Community Outreach Lab hopes to bring clients to promote health in daily lifestyles

The UI Department of Health and Human Physiology opened a community outreach lab to provide health coaching to clients referred by UIHC.


Joseph Cress

University of Iowa students play a charity game of volleyball in the Field House on Sunday, Dec. 3, 2017.

Alexandra Skores, News Reporter

The University of Iowa Health and Human PhysiologyDepartment has recently developed a new Community Outreach Lab, which will treat patients referred from UI Hospitals & Clinics to be examined for their overall health and will use undergraduate student health coaches needing hands-on experience.

Certified health coach and UI Lecturer Alison Reichter oversees the student health coaches and trains them to develop health-coach skills, as well as overseeing the administrative side of the Community Outreach Lab.

“We have partnered with UIHC, and medical providers are aware of our services,” Reichter said. “When a patient is met with in UIHC and meets the criteria of needing health coaching, [the hospital] will refer them to us.”

Reichter said that upon a referral to the lab, a patient must complete an intake form asking for background information and what they hope to get out of the lab and the healthy behaviors they would like to work on.

“A common misconception is that people will come to the outreach lab and be told what to do,” Reichter said. “Our student health coaches are not dietitians, not personal trainers; they are trained in behavioral-change processes. Our coaches are not telling clients what to do. They are helping clients develop goals and reasons for wanting to improve their lives.”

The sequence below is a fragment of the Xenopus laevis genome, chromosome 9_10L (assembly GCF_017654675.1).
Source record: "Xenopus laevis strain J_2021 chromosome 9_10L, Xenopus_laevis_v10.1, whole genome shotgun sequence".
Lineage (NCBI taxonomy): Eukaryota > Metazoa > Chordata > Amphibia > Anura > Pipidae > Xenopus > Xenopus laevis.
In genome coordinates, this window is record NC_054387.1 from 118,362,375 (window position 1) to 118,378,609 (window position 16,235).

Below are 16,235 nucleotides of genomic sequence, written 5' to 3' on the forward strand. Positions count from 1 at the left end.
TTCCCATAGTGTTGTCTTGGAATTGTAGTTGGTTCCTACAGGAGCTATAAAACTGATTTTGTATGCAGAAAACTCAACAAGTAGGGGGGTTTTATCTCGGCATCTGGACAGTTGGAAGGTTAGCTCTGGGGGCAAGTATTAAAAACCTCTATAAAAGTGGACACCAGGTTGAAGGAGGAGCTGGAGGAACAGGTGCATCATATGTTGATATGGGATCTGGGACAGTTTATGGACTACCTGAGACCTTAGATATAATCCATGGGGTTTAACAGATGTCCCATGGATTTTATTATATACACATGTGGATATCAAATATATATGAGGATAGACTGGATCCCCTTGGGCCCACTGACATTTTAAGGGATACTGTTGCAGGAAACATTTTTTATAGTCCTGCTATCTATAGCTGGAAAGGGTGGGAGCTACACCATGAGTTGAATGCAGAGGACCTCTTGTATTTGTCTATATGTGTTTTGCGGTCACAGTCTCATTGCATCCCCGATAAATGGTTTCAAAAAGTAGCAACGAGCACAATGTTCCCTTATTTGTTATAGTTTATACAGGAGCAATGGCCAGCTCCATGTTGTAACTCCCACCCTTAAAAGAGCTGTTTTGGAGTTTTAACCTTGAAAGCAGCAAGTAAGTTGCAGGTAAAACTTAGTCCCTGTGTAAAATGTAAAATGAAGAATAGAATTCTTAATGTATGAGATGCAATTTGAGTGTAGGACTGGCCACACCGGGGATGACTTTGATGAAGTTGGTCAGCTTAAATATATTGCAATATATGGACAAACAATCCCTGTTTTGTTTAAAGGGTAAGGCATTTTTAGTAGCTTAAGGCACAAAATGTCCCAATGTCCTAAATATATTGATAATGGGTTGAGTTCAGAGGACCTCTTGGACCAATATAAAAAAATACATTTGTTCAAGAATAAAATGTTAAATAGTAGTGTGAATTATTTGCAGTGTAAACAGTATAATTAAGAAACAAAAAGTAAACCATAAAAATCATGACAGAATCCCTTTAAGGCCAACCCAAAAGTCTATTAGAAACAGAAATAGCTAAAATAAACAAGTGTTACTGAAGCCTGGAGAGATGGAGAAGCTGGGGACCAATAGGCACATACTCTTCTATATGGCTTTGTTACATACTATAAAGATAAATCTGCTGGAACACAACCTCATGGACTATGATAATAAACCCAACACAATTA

Reichter said relationship development between coach and client, along with set goals, are a large part of the outreach lab. Clients will work with their coach for approximately three months and hope to accomplish goals in that time frame. Common goals could include physical activity, stress management, healthy eating, or weight loss.

The lab was created through “Exercise in Medicine,” a new initiative to treat physical activity as a vital sign — similar to blood pressure or weight. Health and human-physiology Associate Professor Lucas Carr led the effort to bring the program to campus.

“[The initiative] is a global initiative to embed physical activity into the health-care system,” Carr said. “The initiative calls for all health-care providers to ask patients about their physical activity and potentially refer them to a local place, such as a community outreach lab.”

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Carr said that doctors will rarely ask patients about their physical activity. If they do, there is nowhere really to refer patients outside of a physical therapist, which is not always the kind of care the patient needs.

Health coach students in the lab are required to take a practicum in health coaching to learn what health coaching is, Carr said.

UI senior and health-coach student Moriah Stickley said the experience she has received from working in the Community Outreach Lab will help further her career in human physiology.

“It is really cool to see what I have learned in class and apply it to real-world situations,” she said. “It definitely has made me realize that I enjoy health coaching and want to further my studies in it.”

Stickley said she took an introductory health-coaching course earlier in her academic career, and it helped her tremendously to understand she would enjoy health coaching.

Michaela Hays, another health-coach student, said, “Although it is easy to say, ‘Change your diet, and exercise more,’ the reality is that it is very hard to create change on your own. The supportive and collaborative relationships formed between coach and client will create forward movement — and that’s something rewarding to be a part of.”